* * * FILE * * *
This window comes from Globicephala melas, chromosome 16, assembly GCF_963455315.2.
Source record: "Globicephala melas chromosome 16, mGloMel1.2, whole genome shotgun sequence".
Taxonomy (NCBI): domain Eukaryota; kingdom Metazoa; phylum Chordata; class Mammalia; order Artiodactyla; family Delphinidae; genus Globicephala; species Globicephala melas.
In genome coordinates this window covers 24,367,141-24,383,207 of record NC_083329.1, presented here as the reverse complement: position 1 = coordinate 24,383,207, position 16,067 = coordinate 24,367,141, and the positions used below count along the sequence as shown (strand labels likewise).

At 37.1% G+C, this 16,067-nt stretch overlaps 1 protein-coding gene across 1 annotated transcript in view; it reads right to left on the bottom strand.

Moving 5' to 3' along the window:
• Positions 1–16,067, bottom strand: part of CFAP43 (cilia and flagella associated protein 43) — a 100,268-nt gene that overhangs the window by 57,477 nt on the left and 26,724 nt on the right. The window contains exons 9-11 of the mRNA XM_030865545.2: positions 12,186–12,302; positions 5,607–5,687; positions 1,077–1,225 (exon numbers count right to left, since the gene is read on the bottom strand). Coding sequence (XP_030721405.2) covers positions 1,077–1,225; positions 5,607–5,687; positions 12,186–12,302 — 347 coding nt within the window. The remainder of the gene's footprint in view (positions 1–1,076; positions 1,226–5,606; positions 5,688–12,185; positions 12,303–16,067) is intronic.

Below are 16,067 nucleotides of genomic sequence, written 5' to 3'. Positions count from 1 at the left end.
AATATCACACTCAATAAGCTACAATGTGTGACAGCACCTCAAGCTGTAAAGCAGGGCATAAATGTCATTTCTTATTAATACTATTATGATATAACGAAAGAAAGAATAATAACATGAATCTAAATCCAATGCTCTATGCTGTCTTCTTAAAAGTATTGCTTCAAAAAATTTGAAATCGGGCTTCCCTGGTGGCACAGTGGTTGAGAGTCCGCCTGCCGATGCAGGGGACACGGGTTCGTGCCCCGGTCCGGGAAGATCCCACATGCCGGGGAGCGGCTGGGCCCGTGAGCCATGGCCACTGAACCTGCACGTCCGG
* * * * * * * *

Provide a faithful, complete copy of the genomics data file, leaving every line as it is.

This window comes from Globicephala melas, chromosome 16, assembly GCF_963455315.2.
Source record: "Globicephala melas chromosome 16, mGloMel1.2, whole genome shotgun sequence".
Taxonomy (NCBI): domain Eukaryota; kingdom Metazoa; phylum Chordata; class Mammalia; order Artiodactyla; family Delphinidae; genus Globicephala; species Globicephala melas.
In genome coordinates this window covers 24,367,141-24,383,207 of record NC_083329.1, presented here as the reverse complement: position 1 = coordinate 24,383,207, position 16,067 = coordinate 24,367,141, and the positions used below count along the sequence as shown (strand labels likewise).

At 37.1% G+C, this 16,067-nt stretch overlaps 1 protein-coding gene across 1 annotated transcript in view; it reads right to left on the bottom strand.

Moving 5' to 3' along the window:
• Positions 1–16,067, bottom strand: part of CFAP43 (cilia and flagella associated protein 43) — a 100,268-nt gene that overhangs the window by 57,477 nt on the left and 26,724 nt on the right. The window contains exons 9-11 of the mRNA XM_030865545.2: positions 12,186–12,302; positions 5,607–5,687; positions 1,077–1,225 (exon numbers count right to left, since the gene is read on the bottom strand). Coding sequence (XP_030721405.2) covers positions 1,077–1,225; positions 5,607–5,687; positions 12,186–12,302 — 347 coding nt within the window. The remainder of the gene's footprint in view (positions 1–1,076; positions 1,226–5,606; positions 5,688–12,185; positions 12,303–16,067) is intronic.

Below are 16,067 nucleotides of genomic sequence, written 5' to 3'. Positions count from 1 at the left end.
AATATCACACTCAATAAGCTACAATGTGTGACAGCACCTCAAGCTGTAAAGCAGGGCATAAATGTCATTTCTTATTAATACTATTATGATATAACGAAAGAAAGAATAATAACATGAATCTAAATCCAATGCTCTATGCTGTCTTCTTAAAAGTATTGCTTCAAAAAATTTGAAATCGGGCTTCCCTGGTGGCACAGTGGTTGAGAGTCCGCCTGCCGATGCAGGGGACACGGGTTCGTGCCCCGGTCCGGGAAGATCCCACATGCCGGGGAGCGGCTGGGCCCGTGAGCCATGGCCACTGAACCTGCACGTCCGG